about affordances againJune 28, 2007
There has been some feedback of the affordance ideas at Ed-Media 2007 conference from George Siemens and Terry Anderson. Thus i decided to write here the short abstract of what i believe the affordances are.
To analyze how learners in a given Activity System perceive themselves, the artefacts and tools, and other learners, i find it useful to integrate the notion of affordances. Gibson (1979) originally defined affordances as opportunities for action for an observer, provided by an environment. Gaver (1996) emphasized that affordances emerge in human action and interaction and, thus, go beyond mere perception. This contrasts with the common interpretation that affordances simply refer to situations in which one can see what to do (Gibson, 1979). Neisser (1994) elaborated Gibson‘s concept of affordance and distinguished three perceptual modes:
- Direct perception/action, which enables us to perceive and act effectively on the local environment;
- Interpersonal perception/reactivity, which underlies our immediate social interactions with other human beings, and;
- Representation/recognition, by which we identify and respond appropriately to familiar objects and situations.
Besides the affordances related to the environment, Neisser’s interpretation introduces the interpersonal perception of subjects in action as an additional source of affordances in the social and regulative domain. Another type of affordances relates with learners‘ familiarity of perceiving certain aspects of the environment certain ways, which is culture-dependent.
The mainstream view on affordances in educational technology settings considers them as objective properties of the tools, which are perceptable in the context of certain activities. Thus, it is commonly suggested that tools have concrete technological affordances for certain performances that can be brought into a learner’s perception with specific instructions (Norman, 1988; Gaver, 1996). This use of the concept tends to ignore its relativistic nature and observer-dependence, and seems to imply that affordances should be located in the environment or specific artefacts or tools. Kirschner (2002), for example, defines pedagogical affordances as those characteristics of an artefact that determine if and how a particular learning behavior could possibly be enacted within a given context. Kreijns, Kirschner, and Jochems (2002) have defined social affordances as the “properties” of a collaborative learning environment that act as social-contextual facilitators relevant for the learner’s social interaction.
However, i do not follow this positivist understanding of affordances as part of learning environment. From an interaction-centred view (Vyas et al., 2007) affordances are the perceived possibilities for both thinking and doing, what learners perceive and signify during their actual interaction with an artefact or tool. While interacting with an artefact or tool, learners continuously interpret the situation, and construct or re-construct meanings. Thus, instead of relating affordances objectively with software applications or other complex tools and artefacts, they should rather be related to the Activity System, where learners must realize how they perform joint actions with artefacts and tools in order to accomplish their shared objectives. Affordances emerge and potentially become observable in actions what people undertake to realize shared objectives. Grounding on objectives and tools for particular actions brings along the development of certain implicit or explicit rules for effective action in particular settings. These rules constrain how tools could be used in specific actions. In educational settings, constraints in using the tools in a particular way also arise from the perception of predetermined tasks, objectives and artefacts that are meant to guide and contextualise the learning process. Activities within an Activity System are also constrained by the technical functionalities of tools and services, and the artefacts conveying meanings in a specific domain context.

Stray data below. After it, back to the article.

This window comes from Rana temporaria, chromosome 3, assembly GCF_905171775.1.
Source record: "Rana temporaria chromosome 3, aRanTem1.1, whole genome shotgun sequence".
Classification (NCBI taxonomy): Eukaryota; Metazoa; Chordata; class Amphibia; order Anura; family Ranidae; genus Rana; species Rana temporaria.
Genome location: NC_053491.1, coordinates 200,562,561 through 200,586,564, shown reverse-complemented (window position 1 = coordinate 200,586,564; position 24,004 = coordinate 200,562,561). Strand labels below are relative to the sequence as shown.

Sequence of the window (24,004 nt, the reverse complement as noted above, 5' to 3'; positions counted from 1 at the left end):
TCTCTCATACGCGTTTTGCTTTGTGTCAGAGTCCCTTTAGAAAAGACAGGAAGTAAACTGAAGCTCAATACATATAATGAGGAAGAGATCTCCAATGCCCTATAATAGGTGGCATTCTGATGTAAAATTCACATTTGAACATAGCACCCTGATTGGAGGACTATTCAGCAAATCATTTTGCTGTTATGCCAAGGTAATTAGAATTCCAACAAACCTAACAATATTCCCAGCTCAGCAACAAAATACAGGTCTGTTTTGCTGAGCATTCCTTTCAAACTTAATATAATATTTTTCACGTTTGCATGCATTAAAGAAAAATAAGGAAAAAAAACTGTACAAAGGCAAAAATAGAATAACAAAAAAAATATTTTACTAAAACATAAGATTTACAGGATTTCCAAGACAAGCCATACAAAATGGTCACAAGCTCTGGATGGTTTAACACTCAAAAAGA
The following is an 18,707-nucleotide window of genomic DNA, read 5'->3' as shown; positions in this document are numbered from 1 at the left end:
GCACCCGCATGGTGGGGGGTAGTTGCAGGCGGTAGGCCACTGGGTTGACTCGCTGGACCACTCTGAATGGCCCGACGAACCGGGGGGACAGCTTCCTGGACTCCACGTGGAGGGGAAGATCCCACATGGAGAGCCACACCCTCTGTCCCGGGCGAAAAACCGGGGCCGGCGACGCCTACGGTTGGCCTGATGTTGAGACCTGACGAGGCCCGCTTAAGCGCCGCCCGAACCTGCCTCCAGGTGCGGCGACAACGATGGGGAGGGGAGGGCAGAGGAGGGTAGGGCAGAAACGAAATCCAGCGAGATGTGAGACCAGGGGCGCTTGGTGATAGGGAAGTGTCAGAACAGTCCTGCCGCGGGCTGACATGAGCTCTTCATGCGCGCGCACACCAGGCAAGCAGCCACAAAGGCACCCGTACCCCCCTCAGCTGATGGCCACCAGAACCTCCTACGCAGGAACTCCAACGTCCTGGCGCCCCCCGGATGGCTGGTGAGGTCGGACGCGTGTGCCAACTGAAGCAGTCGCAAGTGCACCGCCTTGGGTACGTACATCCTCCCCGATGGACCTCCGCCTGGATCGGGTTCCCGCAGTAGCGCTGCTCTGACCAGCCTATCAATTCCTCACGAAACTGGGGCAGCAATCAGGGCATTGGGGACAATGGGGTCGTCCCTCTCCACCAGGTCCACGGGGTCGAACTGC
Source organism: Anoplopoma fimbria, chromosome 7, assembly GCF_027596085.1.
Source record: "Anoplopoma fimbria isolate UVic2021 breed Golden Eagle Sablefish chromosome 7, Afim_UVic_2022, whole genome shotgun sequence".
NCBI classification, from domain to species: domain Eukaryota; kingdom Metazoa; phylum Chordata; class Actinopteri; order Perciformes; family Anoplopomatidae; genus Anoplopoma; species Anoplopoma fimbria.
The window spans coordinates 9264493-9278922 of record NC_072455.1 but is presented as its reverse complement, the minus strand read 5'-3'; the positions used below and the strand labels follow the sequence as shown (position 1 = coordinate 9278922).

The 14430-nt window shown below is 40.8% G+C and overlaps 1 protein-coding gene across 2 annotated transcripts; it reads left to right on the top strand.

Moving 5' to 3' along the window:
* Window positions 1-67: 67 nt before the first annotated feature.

Actors must develop a compatible understanding of the affordances of a given setting to make effective performance possible within an Activity System. This is true both for the facilitator and learners who want to collaborate. The similar application of the tools, functioning rule-system and distribution of labour that support the realisation of certain objectives in the Learning Environment are realised upon the commonly perceived affordances. Facilitator cannot predefine but only anticipate the affordances of Learning Environment. The Learning Environment cannot be ready when learning starts but has to evolve in the process.
Cook and Brown (1999) and Vyas et al. (2007) assume that affordances should be conceptualized as a dynamic concept. In an ongoing interaction with tools, artefacts, and other actors, we are not only affected by the dynamic situational changes but also by our previous experiences. Thus, our personal dispositions strongly influence what affordances we actually perceive in a given situation at a certain point in time. This dynamic understanding of the affordance concept appears to be entirely compatible with the ideas of Engeström et al. (1999), who described the dynamic nature of interactions between the components of the Activity Systems. The dynamic changes in the perception of Learning Environment must be considered as part of the design model: iterative cycles of grounding and regulation with conversational actions among the learners and the facilitator about the state of art of the Learning Environment as the Distributed Activity System, and the development of these competences would become increasingly important.